Friday, 2 September 2016
Bishop of Grantham threatened with outing by Sunday newspaper
Updated Saturday afternoon
Harriet Sherwood in the Guardian has reported this:
Bishop of Grantham first C of E bishop to declare he is in gay relationship
The bishop of Grantham has become the first Church of England bishop to publicly declare that he is gay and in a relationship. In a move that will be embraced by campaigners for equality but is likely to alarm conservatives who fear the church is moving away from traditional teachings, Nicholas Chamberlain said there had been no secret about his long-term – albeit celibate – relationship with his partner.
But a threat by a Sunday newspaper to reveal Chamberlain’s sexuality had pushed him to speak publicly. He acknowledged that the revelation would cause “ripples” within the church. “It was not my decision to make a big thing about coming out,” he told the Guardian in an exclusive interview. “People know I’m gay, but it’s not the first thing I’d say to anyone. Sexuality is part of who I am, but it’s my ministry that I want to focus on.”
The Guardian also has this comment article by Andrew Brown ‘Double standard’ in C of E on homosexuality is less defensible today.
The Church of England has been confused and dishonest about homosexuality for most of the last 50 years, as it struggled to come to terms with feminism and the sexual revolution. The official line is that all sex outside marriage is wrong, and that gay people can’t marry in church. However, the definition of marriage is flexible for straight people: the church accepts that divorce and remarriage can be regrettable necessities for heterosexuals, even when they are priests or (occasionally) bishops. Meanwhile, gay churchgoers are often welcomed and are frequently married or partnered. Congregations vary widely in their attitudes but are, for the most part, no more illiberal than the society around them.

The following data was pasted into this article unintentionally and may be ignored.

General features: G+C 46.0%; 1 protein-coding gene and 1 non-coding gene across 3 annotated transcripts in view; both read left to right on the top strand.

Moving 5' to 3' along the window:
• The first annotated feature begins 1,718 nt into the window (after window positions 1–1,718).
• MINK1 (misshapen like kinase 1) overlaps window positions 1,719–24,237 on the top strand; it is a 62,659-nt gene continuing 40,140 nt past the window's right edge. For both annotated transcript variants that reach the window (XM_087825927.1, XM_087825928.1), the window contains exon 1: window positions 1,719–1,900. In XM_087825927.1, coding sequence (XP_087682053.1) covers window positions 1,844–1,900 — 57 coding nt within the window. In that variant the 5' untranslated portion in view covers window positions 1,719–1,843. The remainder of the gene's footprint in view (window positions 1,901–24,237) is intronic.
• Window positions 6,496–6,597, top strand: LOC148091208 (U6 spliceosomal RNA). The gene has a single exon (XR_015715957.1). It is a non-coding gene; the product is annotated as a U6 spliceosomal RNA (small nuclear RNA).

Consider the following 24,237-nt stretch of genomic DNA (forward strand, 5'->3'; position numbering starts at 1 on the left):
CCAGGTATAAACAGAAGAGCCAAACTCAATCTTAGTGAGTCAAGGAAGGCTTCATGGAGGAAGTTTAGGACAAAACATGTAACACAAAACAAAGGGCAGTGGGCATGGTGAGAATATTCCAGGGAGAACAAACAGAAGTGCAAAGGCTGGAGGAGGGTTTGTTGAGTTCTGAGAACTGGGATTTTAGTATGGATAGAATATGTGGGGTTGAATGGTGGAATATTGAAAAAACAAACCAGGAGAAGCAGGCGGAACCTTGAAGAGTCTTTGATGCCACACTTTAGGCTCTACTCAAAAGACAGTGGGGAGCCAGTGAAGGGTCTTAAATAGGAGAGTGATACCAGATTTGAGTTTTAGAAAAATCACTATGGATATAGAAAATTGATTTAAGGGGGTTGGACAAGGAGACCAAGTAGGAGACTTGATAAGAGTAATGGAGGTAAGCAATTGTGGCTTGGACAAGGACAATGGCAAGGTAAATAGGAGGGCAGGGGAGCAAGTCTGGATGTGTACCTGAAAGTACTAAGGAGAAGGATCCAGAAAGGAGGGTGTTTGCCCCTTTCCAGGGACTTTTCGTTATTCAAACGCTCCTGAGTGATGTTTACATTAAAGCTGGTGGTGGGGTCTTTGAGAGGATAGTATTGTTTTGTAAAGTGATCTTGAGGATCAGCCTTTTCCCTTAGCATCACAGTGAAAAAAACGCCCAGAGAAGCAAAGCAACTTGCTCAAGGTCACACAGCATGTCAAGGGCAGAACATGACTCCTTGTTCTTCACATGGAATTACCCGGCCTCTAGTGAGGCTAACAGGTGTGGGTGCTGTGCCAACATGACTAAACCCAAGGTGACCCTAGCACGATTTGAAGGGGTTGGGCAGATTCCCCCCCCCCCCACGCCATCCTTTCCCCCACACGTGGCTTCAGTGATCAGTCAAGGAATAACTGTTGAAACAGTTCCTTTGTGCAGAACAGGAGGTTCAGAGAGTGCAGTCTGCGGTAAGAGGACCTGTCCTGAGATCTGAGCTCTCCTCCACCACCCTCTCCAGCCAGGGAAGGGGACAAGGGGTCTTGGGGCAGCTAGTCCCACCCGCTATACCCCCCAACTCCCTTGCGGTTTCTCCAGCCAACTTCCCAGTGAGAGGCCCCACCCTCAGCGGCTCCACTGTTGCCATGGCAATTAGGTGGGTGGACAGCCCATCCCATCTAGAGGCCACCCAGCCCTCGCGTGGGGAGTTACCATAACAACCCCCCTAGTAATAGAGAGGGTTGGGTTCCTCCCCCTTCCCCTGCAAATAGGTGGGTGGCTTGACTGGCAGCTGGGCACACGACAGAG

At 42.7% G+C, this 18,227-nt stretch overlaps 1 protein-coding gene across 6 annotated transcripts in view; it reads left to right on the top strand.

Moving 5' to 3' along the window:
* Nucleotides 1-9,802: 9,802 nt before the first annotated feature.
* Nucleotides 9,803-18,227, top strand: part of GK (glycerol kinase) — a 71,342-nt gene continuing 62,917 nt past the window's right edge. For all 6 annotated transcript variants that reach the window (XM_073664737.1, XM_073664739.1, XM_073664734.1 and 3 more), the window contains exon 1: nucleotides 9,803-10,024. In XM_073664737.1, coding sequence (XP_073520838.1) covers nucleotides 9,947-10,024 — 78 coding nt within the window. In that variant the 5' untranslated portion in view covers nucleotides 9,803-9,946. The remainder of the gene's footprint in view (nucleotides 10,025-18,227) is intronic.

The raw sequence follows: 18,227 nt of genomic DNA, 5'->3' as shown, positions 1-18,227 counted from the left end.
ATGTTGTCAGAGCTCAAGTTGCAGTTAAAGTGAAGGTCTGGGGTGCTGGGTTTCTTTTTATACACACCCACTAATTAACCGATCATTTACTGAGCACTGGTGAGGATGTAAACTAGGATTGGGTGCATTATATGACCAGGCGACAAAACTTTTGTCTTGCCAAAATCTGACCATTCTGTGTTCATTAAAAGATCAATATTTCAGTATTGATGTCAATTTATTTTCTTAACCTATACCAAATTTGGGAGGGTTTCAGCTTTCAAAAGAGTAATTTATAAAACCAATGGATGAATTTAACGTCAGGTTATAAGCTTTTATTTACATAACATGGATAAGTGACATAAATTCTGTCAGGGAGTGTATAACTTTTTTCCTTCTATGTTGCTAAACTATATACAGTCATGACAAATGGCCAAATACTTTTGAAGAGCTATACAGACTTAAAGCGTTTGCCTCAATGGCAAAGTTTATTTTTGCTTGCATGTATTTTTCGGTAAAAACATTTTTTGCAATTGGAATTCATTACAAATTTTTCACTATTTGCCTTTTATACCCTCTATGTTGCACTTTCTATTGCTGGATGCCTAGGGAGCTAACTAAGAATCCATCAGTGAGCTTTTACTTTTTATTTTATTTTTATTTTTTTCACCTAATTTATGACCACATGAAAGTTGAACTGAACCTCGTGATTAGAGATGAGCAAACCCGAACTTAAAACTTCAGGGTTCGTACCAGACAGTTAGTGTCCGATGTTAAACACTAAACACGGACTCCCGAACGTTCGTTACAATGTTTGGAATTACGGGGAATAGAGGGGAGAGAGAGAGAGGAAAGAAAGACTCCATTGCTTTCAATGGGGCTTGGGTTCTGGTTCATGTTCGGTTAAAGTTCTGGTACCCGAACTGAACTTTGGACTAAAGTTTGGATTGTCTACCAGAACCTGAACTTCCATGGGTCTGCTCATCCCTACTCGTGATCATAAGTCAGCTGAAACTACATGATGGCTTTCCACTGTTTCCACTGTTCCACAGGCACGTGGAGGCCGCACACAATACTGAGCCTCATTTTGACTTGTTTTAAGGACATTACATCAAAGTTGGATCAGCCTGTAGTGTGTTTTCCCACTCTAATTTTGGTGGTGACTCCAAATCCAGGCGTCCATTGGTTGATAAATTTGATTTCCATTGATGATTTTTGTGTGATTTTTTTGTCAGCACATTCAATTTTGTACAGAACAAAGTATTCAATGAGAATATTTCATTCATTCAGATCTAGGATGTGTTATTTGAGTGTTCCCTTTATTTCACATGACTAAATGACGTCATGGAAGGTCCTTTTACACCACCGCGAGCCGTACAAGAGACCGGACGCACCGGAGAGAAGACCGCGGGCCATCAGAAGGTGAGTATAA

In effect, there is one standard for the laity – which is to conform to the liberal norms of society – and a double standard for the clergy who are supposed to be celibate, even when they live with same sex partners, if not heterosexually married. It is perfectly in order for clergy and even bishops to be civilly partnered…
The Diocese of Lincoln has today (Saturday) published a letter sent out yesterday from the Bishop of Lincoln:
A MESSAGE TO THE PARISHES OF THE DIOCESE FROM THE BISHOP OF LINCOLN
Posted by Simon Sarmiento on
Friday, 2 September 2016 at 8:39pm BST
2 September 2016
Last year, Nicholas Chamberlain accepted the invitation to become the twelfth Bishop of Grantham. I was delighted that we were able to appoint a priest of his faithfulness, energy, wisdom and experience to this senior role at such an important time in the life of our diocese.
Bishop Nicholas has brought to the diocese many excellent gifts that are serving us very well as we seek to build the life of the church in greater Lincolnshire in faith, confidence and joy. It was for those many gifts that he was appointed. It was clear to me, and to those who assisted me with the appointment, that Nicholas would be an excellent bishop, and this has been borne out by the tremendous benefit we are already enjoying as a result of his ministry among us during the past year.
Bishop Nicholas’ appointment was made following the recommended and established procedures for suffragan posts, and was approved by the Archbishop of Canterbury (as metropolitan of the Province of Canterbury). The archbishop, and the members of the advisory panel, were in full possession of the facts of the appointment and unanimous in their support.
A story has been published on the Guardian website this evening about sexuality and the church. The same story will appear in the newspaper tomorrow, and it includes an interview with Bishop Nicholas in which he is open about the fact that he is gay. Bishop Nicholas gave this interview willingly and after much careful thought and prayer, and he did so with the express intention of acting in the best interests of the Diocese of Lincoln and of the Church of England.
I am satisfied now, as I was at the time of his appointment, that Bishop Nicholas fully understands, and lives by, the House of Bishops’ guidance on Issues in Human Sexuality. For me, and for those who assisted in his appointment, the fact that Bishop Nicholas is gay is not, and has never been, a determining factor.